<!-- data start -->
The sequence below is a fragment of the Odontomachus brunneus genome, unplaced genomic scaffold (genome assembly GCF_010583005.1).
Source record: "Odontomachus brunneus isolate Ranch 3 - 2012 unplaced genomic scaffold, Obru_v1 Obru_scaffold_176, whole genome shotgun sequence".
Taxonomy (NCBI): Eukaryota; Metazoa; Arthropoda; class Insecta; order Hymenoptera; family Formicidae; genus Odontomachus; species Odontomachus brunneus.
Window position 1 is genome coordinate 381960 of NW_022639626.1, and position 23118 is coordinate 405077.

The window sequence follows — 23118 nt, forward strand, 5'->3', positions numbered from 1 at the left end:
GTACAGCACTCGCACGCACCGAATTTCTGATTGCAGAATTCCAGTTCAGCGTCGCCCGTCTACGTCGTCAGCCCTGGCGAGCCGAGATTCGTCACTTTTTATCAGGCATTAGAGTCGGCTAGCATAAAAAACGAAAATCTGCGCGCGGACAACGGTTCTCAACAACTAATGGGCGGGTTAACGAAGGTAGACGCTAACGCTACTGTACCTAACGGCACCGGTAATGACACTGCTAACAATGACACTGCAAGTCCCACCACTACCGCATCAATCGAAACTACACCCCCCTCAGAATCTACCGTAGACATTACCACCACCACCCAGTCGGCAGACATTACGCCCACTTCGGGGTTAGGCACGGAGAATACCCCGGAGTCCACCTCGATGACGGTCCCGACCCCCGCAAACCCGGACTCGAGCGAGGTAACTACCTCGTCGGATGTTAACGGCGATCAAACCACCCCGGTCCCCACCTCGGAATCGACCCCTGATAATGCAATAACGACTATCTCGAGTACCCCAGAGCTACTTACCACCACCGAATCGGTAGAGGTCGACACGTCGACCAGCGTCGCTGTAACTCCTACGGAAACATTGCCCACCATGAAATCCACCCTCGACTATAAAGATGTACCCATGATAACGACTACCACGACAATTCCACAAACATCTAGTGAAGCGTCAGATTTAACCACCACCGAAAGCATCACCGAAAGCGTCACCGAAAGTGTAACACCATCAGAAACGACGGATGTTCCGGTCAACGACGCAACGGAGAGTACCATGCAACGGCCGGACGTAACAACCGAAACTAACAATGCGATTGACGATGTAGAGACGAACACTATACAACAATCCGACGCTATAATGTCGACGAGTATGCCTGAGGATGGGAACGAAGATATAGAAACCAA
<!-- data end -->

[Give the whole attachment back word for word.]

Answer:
The sequence below is a fragment of the Odontomachus brunneus genome, unplaced genomic scaffold (genome assembly GCF_010583005.1).
Source record: "Odontomachus brunneus isolate Ranch 3 - 2012 unplaced genomic scaffold, Obru_v1 Obru_scaffold_176, whole genome shotgun sequence".
Taxonomy (NCBI): Eukaryota; Metazoa; Arthropoda; class Insecta; order Hymenoptera; family Formicidae; genus Odontomachus; species Odontomachus brunneus.
Window position 1 is genome coordinate 381960 of NW_022639626.1, and position 23118 is coordinate 405077.

The window sequence follows — 23118 nt, forward strand, 5'->3', positions numbered from 1 at the left end:
GTACAGCACTCGCACGCACCGAATTTCTGATTGCAGAATTCCAGTTCAGCGTCGCCCGTCTACGTCGTCAGCCCTGGCGAGCCGAGATTCGTCACTTTTTATCAGGCATTAGAGTCGGCTAGCATAAAAAACGAAAATCTGCGCGCGGACAACGGTTCTCAACAACTAATGGGCGGGTTAACGAAGGTAGACGCTAACGCTACTGTACCTAACGGCACCGGTAATGACACTGCTAACAATGACACTGCAAGTCCCACCACTACCGCATCAATCGAAACTACACCCCCCTCAGAATCTACCGTAGACATTACCACCACCACCCAGTCGGCAGACATTACGCCCACTTCGGGGTTAGGCACGGAGAATACCCCGGAGTCCACCTCGATGACGGTCCCGACCCCCGCAAACCCGGACTCGAGCGAGGTAACTACCTCGTCGGATGTTAACGGCGATCAAACCACCCCGGTCCCCACCTCGGAATCGACCCCTGATAATGCAATAACGACTATCTCGAGTACCCCAGAGCTACTTACCACCACCGAATCGGTAGAGGTCGACACGTCGACCAGCGTCGCTGTAACTCCTACGGAAACATTGCCCACCATGAAATCCACCCTCGACTATAAAGATGTACCCATGATAACGACTACCACGACAATTCCACAAACATCTAGTGAAGCGTCAGATTTAACCACCACCGAAAGCATCACCGAAAGCGTCACCGAAAGTGTAACACCATCAGAAACGACGGATGTTCCGGTCAACGACGCAACGGAGAGTACCATGCAACGGCCGGACGTAACAACCGAAACTAACAATGCGATTGACGATGTAGAGACGAACACTATACAACAATCCGACGCTATAATGTCGACGAGTATGCCTGAGGATGGGAACGAAGATATAGAAACCAA